My Fancy New Watch that Plays Movies

My birthday was a couple days ago, and I got a series of very unique gifts.  The usual gift cards aside, I’ve been given three movies, two books, a stuffed animal, and a watch (and money to enroll in a class).  The Movies are Tron, Wargames, and Hackers; all excellent films if you need something to do.  I’ve not yet made a dent in either book (one is still on its way here from amazon), but they both look good.  One of the most important gifts was the foot-tall stuffed tux (the linux penguin).  He is currently sitting here on my desk and keeping me company.  Lots of fun.

My final gift was a watch.  Now this was no ordinary watch.  This watch plays movies and songs, displays images and text files, records audio, has a few little games, and acts as an 8GB USB drive.  It’s a super-amazing watch.  I am yet to actually wear it (The band needs to be adjusted), but I can’t wait.  It’s currently charging.  The downside of having all those features in a watch is that it has something between 1-3 hours of battery life.  It makes up for this by turning off the display and only giving the time when a certain button is pressed (it’ll be a weird site for people who walk by and see my faceless watch).  A particularly amusing feature is that the watch comes from an obscure chinese company and is called an mp4 player on the box.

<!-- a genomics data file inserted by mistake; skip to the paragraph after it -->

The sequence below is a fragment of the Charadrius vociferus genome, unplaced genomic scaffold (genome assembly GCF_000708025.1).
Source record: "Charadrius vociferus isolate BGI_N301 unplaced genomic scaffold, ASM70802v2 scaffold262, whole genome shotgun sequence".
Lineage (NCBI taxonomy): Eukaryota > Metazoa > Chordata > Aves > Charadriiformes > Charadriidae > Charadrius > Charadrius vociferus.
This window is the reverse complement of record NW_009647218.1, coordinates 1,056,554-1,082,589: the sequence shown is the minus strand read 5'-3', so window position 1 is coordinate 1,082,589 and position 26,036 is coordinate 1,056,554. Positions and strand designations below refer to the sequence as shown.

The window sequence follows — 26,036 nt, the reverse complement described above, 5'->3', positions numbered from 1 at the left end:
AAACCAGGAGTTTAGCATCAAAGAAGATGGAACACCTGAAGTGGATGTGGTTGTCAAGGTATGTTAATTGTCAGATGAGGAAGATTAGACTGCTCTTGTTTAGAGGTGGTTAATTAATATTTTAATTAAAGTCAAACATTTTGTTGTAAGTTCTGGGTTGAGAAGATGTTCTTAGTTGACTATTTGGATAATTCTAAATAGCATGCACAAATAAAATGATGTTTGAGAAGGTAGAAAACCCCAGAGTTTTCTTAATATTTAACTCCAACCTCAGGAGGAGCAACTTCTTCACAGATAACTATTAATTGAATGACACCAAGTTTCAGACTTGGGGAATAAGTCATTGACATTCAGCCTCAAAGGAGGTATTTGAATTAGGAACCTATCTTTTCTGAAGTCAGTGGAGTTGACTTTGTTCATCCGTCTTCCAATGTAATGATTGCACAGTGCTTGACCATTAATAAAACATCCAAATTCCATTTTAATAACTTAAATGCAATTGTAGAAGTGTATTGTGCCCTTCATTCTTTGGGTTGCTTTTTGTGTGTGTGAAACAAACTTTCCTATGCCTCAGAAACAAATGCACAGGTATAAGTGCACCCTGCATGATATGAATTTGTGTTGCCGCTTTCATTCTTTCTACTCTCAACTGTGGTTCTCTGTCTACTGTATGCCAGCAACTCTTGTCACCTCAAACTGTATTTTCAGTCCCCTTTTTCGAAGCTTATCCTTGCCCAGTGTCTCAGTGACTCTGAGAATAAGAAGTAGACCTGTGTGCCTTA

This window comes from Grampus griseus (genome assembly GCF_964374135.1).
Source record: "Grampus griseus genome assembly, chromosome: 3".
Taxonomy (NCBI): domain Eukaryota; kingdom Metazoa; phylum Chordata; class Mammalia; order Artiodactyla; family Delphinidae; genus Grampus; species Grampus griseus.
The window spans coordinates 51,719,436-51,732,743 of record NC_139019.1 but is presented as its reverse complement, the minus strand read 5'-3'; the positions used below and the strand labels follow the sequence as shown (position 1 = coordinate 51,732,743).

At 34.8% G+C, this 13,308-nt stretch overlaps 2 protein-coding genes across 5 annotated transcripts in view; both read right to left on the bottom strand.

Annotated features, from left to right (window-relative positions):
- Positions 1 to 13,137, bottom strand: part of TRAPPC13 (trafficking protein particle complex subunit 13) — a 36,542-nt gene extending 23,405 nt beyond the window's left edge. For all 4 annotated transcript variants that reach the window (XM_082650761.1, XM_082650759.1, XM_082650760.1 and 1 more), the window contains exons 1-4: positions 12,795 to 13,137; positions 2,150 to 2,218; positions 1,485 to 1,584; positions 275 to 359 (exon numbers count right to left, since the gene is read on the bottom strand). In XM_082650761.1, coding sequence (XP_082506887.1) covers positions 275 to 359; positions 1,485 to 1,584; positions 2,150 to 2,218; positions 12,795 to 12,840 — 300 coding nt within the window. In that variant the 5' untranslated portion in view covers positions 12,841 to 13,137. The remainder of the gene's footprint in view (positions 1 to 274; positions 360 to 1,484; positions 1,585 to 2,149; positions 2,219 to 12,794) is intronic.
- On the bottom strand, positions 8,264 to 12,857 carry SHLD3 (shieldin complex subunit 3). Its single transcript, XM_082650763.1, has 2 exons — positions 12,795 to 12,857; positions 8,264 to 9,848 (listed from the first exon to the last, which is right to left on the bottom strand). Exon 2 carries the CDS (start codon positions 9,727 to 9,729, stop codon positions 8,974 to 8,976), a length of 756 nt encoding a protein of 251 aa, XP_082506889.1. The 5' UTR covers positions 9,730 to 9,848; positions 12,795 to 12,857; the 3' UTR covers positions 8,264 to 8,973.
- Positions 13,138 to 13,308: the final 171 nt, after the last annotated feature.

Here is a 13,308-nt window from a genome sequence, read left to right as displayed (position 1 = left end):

You may not be familiar with cheap portable chinese multimedia gadgets, but they have the most cryptic manuals in history.  The translation was so bad that one of the issues on the troubleshooting page was ‘promiscuous words.’  Also, very few sentences had completely correct grammar.  To make matters worse, the pictures provided had chinese text in the dialogue boxes.  You may think that this made the process of setting up the watch a pain, but it really made it so much more fun.  The interface was really easy to figure out.

One detail which I feel others should be aware of is that many of these devices of chinese origin only support the .mtv file format (designed to avoid having to pay royalties for the other formats), so you need to get a converter to change your files to mtv files.  Although they do give you a cd with a converter on it, it is for windows only.  You can get converters to work on linux through WINE (the linux windows compatibility layer), but it’s a pain.  So much of a pain in fact, that I think I’ll just have to use someone else’s windows computer to convert my videos (for now).

In any case, I’ve had excellent fun these past few days, and I hope it continues despite the imminent final exams.

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